Gleanings from Orthodox Christian Authors and the Holy Fathers

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The person who has attained spiritual knowledge not only marvels at visible things, but also is astounded by his perception of many essential things invisible to those who lack experience of this knowledge.

Thus he looks with wonder not only on the light of day, but also at the night. For the night is a benediction to all; to those practicing the virtues that pertain to the body it offers stillness and leisure; it encourages the remembrance of death and hell in those who grieve; those engaged in practicing the moral virtues it spurs to study and examine more closely the blessings they have received and the moral state of their soul.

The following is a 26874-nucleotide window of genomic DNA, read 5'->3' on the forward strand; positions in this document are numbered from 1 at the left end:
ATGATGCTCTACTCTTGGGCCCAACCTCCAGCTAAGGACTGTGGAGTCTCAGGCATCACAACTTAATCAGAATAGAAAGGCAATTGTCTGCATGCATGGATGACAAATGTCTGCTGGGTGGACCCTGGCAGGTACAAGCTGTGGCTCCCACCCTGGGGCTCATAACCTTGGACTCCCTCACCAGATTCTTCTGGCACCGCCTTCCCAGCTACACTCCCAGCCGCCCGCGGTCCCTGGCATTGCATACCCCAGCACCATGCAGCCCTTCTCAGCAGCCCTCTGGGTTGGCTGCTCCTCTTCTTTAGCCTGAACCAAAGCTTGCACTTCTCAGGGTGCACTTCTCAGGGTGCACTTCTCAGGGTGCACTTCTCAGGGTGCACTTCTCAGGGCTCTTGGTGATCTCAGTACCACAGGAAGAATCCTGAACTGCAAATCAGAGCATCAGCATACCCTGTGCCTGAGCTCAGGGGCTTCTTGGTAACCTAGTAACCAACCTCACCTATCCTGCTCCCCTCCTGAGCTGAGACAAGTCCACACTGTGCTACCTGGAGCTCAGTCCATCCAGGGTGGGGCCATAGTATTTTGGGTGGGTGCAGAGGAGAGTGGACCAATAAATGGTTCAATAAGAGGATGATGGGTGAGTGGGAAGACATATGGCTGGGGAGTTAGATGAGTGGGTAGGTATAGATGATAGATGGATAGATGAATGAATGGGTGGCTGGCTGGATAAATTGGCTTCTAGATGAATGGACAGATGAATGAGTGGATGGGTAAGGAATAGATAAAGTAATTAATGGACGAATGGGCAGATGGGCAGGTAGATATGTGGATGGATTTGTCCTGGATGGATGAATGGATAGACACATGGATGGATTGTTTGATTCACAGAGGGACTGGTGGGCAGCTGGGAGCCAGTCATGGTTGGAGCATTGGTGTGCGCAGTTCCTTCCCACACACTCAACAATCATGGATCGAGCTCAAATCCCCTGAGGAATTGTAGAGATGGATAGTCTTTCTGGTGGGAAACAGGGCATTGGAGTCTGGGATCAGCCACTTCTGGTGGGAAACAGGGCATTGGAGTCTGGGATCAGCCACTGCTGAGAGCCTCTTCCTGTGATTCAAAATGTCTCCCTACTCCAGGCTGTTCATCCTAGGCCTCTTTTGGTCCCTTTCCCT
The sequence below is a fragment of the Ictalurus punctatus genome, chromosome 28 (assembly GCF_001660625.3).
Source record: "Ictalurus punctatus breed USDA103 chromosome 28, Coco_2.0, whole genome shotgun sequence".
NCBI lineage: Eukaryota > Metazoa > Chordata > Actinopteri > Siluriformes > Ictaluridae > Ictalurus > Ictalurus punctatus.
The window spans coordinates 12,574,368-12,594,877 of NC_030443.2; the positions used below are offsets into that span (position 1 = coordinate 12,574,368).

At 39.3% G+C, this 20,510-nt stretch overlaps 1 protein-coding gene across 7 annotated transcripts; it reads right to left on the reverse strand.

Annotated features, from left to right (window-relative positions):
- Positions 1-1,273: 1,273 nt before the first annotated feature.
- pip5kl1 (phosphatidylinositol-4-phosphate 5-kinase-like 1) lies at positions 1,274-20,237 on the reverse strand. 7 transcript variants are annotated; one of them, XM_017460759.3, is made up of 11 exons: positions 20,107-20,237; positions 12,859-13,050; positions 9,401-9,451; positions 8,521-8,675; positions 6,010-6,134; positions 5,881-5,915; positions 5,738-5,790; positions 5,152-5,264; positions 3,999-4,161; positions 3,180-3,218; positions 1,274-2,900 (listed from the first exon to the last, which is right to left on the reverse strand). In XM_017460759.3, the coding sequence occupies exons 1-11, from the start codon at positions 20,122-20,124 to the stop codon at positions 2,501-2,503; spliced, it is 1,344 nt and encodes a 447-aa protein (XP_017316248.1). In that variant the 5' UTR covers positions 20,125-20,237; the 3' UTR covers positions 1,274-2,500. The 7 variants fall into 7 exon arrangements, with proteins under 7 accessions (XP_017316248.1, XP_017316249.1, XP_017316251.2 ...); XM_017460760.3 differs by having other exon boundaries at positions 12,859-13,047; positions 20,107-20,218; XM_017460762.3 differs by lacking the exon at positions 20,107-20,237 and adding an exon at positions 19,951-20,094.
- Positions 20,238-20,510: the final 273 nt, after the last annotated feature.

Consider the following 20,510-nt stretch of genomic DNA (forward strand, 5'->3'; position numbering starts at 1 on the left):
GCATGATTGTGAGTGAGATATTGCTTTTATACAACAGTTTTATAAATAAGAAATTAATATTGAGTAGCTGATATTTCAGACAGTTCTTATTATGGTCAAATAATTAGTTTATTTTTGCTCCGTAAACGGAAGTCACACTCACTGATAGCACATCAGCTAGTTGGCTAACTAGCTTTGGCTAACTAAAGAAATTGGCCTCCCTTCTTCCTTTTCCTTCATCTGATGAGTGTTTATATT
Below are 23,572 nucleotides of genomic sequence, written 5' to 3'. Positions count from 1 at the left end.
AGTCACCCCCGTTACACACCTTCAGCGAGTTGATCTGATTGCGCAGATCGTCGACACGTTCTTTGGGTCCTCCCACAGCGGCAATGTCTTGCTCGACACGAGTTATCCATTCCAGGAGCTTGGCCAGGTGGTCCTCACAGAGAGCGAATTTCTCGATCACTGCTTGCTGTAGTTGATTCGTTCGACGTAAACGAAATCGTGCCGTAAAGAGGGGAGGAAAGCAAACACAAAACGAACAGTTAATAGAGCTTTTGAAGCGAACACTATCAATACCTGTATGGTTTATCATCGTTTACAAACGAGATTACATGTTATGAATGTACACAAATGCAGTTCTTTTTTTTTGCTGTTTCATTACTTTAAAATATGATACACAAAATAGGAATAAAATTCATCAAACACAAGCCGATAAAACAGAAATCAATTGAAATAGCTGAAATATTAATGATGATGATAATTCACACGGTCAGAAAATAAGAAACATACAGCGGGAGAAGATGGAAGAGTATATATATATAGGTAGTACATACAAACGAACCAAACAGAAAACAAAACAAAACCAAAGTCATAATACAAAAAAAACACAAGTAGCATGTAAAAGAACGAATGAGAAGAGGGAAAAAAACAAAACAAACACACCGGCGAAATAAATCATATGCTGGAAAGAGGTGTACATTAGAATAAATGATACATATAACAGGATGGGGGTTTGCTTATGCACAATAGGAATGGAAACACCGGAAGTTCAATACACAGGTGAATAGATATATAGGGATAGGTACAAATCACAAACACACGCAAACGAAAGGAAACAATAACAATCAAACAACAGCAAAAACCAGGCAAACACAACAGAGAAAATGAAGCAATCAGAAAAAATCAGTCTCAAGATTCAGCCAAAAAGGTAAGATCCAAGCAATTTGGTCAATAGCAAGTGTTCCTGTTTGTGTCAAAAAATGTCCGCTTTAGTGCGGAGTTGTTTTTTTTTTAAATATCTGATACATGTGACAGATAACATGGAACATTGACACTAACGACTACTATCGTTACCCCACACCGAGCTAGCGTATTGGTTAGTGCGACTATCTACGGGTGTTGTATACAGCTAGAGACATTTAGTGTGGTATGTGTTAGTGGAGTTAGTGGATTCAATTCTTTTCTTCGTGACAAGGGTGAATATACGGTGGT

In the words of the psalmist, "As you lie in bed, repent of what you say in your heart" (Psalms 4:4), that is, repent in the stillness of the night, remembering the lapses that occurred in the confusion of the day and disciplining yourself in hymns and spiritual songs (Colossians 3:16) -- in other words, teaching yourself to persist in prayer and psalmody through attentive meditation on what you read.

For the practice of the moral virtues is effectuated by meditating on what has happened during the day, so that during the stillness of the night we can become aware of the sins we have committed and can grieve over them. The Philokalia, Vol. III - pp. 260 - 263.







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